The following contains spoilers for Transcendence (2014). So there!
Last weekend saw the release of Wally Pfister’s directorial debut. Who is Wally Pfister? I’m glad you asked! Wally Pfister is Christopher Nolan’s long time cinematographer, so essentially he’s responsible for why Memento, Inception, and the Dark Knight films look awesome. Well now he’s going out on his own, and he directed a little movie called Transcendence (which, I would say “little” sarcastically, but the film is bombing pretty hard right now) which stars Johnny Depp and the entire side cast from Chris Nolan’s other movies.
Wally’s eye for visuals really shows in this film, as the colors and camerawork are down-to-earth yet still spectacular in a restrained way, echoing directors who appreciate natural beauty like Andrei Tarkovsky (Andrei Rublev, Solaris) or Krzysztof Kieslowski (The Decalogue, The Three Colors Trilogy). But what really caught my attention is just how much of Nolan’s story-telling style has rubbed off on Pfister, as the film feels like something Nolan would produce. It’s heavy on characters and drama, letting the story and atmosphere drive the action. It takes an outlandish sci-fi tale and brings it down to earth, making you care for the people involved and forgetting just out improbable the situation actually is. From almost every aspect it is extremely well crafted, from the story to the acting to the visuals to the soundtrack.
But as the movie tries to be something more than your average popcorn entertainment and seeks to be worthy of deeper thought, I found myself over analyzing it. No longer was it just the story of a man who was murdered and brought back to life in a computer, suddenly it became an allegorical take on Jesus’ death and resurrection (and no…I’m not talking about Robocop now). What’s this? A Jesus allegory in a sci-fi film? It’s not like we’ve ever seen that before (there’s the sarcasm). Well let’s think for a moment…
Johnny Depp’s character is a scientist who is quiet and loves people. He stands on stage and gives sermons to the masses on how science is a way of moving intelligence into the next step, and when asked point blank whether he wants to create a god, he basically says yes. Immediately after this talk, he is murdered by a group of people who are anti-technology and see him as a blasphemous threat to mankind’s natural development. You see where I’m going with this?
Now I could go on and on about this, but suffice to say other parallels in the film include Depp being resurrected, healing the crippled and blind with his new technology, and collecting a group of followers who see him as an almost spiritual leader and will do whatever he asks of them. But in this film, his followers are seen as cult fanatics, clearly brainwashed, yet still seemingly following him of their own free will and :enlightenment”. All he wants to do is help people and bring us closer to transcendence (title drop!), but as an all powerful godlike being that controls his people at will. Essentially, he’s a well-meaning yet extremely dangerous threat. Moral of the story: Jesus and his apostles started a misguided cult.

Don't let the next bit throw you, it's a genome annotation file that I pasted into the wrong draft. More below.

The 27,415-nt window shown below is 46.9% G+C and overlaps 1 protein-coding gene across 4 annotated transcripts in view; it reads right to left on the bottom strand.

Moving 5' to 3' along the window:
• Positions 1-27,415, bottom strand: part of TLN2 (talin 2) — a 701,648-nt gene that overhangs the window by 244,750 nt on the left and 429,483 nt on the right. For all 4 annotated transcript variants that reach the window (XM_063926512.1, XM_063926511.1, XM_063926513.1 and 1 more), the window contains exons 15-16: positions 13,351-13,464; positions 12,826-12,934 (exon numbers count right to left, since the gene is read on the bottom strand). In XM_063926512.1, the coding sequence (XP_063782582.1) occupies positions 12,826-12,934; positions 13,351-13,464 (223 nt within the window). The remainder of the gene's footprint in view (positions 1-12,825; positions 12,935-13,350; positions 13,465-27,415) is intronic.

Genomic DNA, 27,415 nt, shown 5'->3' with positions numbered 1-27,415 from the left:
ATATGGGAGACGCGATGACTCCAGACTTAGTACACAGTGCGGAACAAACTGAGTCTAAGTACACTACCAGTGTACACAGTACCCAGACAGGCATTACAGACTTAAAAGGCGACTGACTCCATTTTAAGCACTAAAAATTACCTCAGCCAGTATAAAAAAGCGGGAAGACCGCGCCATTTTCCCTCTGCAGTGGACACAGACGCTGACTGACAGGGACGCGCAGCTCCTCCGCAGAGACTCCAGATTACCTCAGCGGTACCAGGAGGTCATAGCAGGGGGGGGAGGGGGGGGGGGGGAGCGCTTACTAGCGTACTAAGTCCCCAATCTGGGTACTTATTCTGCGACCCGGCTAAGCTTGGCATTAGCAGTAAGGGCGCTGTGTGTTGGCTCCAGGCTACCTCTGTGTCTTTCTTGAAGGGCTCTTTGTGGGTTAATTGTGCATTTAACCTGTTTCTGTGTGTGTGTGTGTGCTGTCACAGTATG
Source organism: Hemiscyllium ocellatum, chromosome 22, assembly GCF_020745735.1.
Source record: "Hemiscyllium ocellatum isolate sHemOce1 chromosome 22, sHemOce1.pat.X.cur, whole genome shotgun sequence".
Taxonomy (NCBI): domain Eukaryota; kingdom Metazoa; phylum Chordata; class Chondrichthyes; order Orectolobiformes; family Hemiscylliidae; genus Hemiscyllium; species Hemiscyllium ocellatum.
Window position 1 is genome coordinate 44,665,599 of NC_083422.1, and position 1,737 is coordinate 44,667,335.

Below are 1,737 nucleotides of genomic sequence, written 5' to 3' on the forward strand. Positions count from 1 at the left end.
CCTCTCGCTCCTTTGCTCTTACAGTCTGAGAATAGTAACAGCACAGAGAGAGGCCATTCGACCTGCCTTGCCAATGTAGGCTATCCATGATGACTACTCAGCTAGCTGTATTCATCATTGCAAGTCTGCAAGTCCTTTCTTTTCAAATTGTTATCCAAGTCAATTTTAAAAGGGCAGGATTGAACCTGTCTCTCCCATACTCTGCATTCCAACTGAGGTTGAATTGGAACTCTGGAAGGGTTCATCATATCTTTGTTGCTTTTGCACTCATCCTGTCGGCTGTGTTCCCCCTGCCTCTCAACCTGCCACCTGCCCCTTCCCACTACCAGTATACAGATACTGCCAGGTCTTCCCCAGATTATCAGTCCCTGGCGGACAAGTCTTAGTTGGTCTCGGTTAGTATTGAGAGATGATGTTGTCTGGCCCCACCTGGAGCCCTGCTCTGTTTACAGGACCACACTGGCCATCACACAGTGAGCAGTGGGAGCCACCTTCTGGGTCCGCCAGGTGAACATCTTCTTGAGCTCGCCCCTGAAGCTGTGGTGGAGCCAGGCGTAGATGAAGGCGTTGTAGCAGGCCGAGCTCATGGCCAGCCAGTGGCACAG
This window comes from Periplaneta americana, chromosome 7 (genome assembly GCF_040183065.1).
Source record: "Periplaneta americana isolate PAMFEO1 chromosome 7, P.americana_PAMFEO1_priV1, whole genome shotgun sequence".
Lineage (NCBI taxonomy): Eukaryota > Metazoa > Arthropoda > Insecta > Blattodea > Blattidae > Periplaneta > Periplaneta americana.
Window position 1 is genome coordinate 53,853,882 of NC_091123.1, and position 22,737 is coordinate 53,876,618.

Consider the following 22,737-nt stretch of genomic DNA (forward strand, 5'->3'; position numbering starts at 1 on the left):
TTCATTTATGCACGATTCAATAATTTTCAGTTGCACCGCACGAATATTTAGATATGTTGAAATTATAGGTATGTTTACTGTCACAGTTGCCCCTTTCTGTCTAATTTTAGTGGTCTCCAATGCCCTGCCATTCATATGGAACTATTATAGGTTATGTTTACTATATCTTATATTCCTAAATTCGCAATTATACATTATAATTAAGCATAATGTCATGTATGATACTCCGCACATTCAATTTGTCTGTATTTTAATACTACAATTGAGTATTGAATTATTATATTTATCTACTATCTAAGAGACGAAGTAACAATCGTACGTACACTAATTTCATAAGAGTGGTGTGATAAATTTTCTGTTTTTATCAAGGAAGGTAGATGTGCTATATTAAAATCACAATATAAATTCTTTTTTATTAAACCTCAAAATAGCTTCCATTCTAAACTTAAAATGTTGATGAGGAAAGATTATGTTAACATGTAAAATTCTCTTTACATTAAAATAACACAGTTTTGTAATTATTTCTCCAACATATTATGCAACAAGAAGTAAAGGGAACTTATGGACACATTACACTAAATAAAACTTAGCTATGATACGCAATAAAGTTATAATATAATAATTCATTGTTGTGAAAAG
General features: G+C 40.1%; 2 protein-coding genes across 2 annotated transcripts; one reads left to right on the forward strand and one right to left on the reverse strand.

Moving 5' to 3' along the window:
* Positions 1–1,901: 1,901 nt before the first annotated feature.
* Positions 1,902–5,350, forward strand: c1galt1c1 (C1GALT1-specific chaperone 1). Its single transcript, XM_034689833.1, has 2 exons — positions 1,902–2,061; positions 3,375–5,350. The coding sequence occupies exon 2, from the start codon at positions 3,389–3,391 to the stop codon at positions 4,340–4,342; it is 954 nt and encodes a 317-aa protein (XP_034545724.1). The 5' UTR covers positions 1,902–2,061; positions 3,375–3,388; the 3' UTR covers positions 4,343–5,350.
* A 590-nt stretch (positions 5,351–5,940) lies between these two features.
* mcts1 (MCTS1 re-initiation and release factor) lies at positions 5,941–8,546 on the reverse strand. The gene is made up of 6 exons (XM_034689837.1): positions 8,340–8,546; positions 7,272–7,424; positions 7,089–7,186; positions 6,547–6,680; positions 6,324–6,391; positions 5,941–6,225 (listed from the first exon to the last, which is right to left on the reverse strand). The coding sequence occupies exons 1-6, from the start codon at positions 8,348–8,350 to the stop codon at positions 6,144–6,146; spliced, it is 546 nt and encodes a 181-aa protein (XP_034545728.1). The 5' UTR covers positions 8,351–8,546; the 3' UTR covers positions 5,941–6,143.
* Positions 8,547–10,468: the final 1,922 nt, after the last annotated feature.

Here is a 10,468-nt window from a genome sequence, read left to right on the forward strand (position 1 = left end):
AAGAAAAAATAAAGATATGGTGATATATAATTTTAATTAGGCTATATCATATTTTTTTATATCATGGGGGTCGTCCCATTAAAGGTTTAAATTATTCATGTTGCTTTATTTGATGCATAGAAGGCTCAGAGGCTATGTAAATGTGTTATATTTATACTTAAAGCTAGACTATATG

Now for the important question the last two paragraphs are clearing pointing to: am I reading too much into movies?
When watching a movie like Transcendence, it’s easy to take away multiple meanings and interpretations. But should I stop taking trying to find layered meanings and just enjoy the story for what it is on the surface? Movies like Pan’s Labyrinth and even this year’s Noah have alternately received praise and criticism based on individual interpretations of the films. But those are movies that invite such controversy based on their subject matter alone, bringing up themes like religion and the after-life that naturally bring out the audiences opinions. They are conversation starters, and whether or not they deserve such analysis, they make for great group discussions.
But both of those movies can be enjoyed on a surface level as well. Whether or not you choose to look closer at them, you can enjoy them for what they are. They invite conversation, but they don’t require it. On the opposite end of the spectrum, anything by Andrei Tarkovsky or Robert Bresson (A Man Escaped, Diary of a Country Priest) rely almost solely on their themes, almost throwing aside all surface entertainment value. The entertainment to be found in a movie like The Seventh Seal is directly connected with how much you think about it. The more you invest in it, the more you take away, and thus the more you enjoy it. If you refuse to put thought into a film like that, the odds are you will be bored out of your skull.
A movie like Transcendence works on a basic entertainment level, and thus does not require extra brain power to gain enjoyment out of it. However, its nature is such that it’s easy to get lost in translating the film maker’s intention. The problem is that it’s too easy to misinterpret the intention. I may look at the movie and instantly see a tale meant to bash Christianity, but alternatively someone else may watch it and say it’s about something entirely different. So the question arises yet again: am I reading too much into it?
I think it’s important to talk about films like this with others who enjoy getting a little deeper experience out of movies, but at the same time I think it’s important to realize that a lot of what we take away from movies is speculation. One can appreciate a thoughtful movie as a well crafted bit of entertainment while still taking away some personal gain from it, but it’s important to distinguish the two. Think about it, talk about it, let it change the way you look at movies. But maybe sometimes a well made movie is just a well made movie that’s worth watching for its own sake. And maybe sometimes that’s all it needs to be.